Posted on Apr 03
Rangers' administrators expect to receive up to "four or five bids" for the cash-strapped Scottish champions to be submitted by Wednesday's 5pm local time (1600GMT) deadline for best and final offers.
Administrators Duff and Phelps set the deadline in a bid to end the uncertainty surrounding the 140-year-old Glasgow giants.
Joint administrator David Whitehouse told Rangers' official website the club could be in new hands "within weeks", adding: "We need to have ownership change before the end of the season."
Whitehouse said Tuesday: "We have been in detailed conversation with a number of parties over the last couple of weeks and the best and final bids are due to be submitted by tomorrow (Wednesday) at 5pm.
"It could be we end up with at least four possibly five bids being submitted.
"If it becomes clear after tomorrow's bids then we would want to be backing one horse very soon after Easter and then concluding a deal within a few weeks - in other words ownership change -- and Rangers would come out of administration at that point.
"We need to have ownership change before the end of the season."
Administrators were called in to Rangers on February 14 after British tax authorities went to court to seek payment of an unpaid bill of £9 million ($14 million) built up since owner Craig Whyte took charge at Ibrox in May.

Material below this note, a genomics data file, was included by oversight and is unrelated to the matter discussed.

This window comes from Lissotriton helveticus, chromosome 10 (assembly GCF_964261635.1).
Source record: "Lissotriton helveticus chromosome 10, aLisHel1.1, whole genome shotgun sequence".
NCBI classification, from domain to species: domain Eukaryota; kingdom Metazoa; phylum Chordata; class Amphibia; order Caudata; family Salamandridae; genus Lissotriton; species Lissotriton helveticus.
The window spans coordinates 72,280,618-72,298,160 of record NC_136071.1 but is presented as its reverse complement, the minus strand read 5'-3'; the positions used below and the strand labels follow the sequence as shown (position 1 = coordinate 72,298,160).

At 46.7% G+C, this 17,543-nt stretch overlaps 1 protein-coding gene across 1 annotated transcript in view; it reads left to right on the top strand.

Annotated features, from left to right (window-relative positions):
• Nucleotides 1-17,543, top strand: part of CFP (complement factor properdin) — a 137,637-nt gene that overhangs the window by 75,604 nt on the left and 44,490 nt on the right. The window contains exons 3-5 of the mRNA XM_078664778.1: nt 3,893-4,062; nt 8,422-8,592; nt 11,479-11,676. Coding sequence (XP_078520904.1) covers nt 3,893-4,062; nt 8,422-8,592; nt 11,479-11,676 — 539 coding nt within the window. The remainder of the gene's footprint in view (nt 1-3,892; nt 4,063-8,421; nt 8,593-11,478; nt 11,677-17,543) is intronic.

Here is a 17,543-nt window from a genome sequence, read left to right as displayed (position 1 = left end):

That meant Rangers were docked 10 points -- a move that effectively handed this season's Scottish Premier League (SPL) title to arch Glasgow rivals Celtic, who now only need a point at Kilmarnock on Saturday to be crowned champions.
Whitehouse stressed: "I am told that Craig Whyte will not be an impediment to any deal."
One of the bids expected Wednesday is due to come from the Blue Knights consortium led by former Rangers director Paul Murray.
Earlier Tuesday, Murray said he's done a deal with Ticketus that will see them write off "very significant sums" they believed are owed by Rangers.
Deals between Whyte and Ticketus over the sale of future season tickets were worth some £30.5 million in total but, with £27 million still owed to the London-based company, it was reported Tuesday that Ticketus were willing to accept just £10 million back.
It has been suggested they will allow Murray to pay the debt back over nine years, while also supplying Murray's regime with a £10-million loan to cover the club's running costs until they launched a share issue.
Murray told the Daily Record: "They have agreed to this to help Rangers survive and prosper.
"Not only are they prepared to write off very significant sums but they are also committed to putting more money into the club in the short term which would give us the ability, this coming summer, to carry out some essential activity in terms of the first-team squad."
Administrators are appointed to run a company that cannot pay its debts.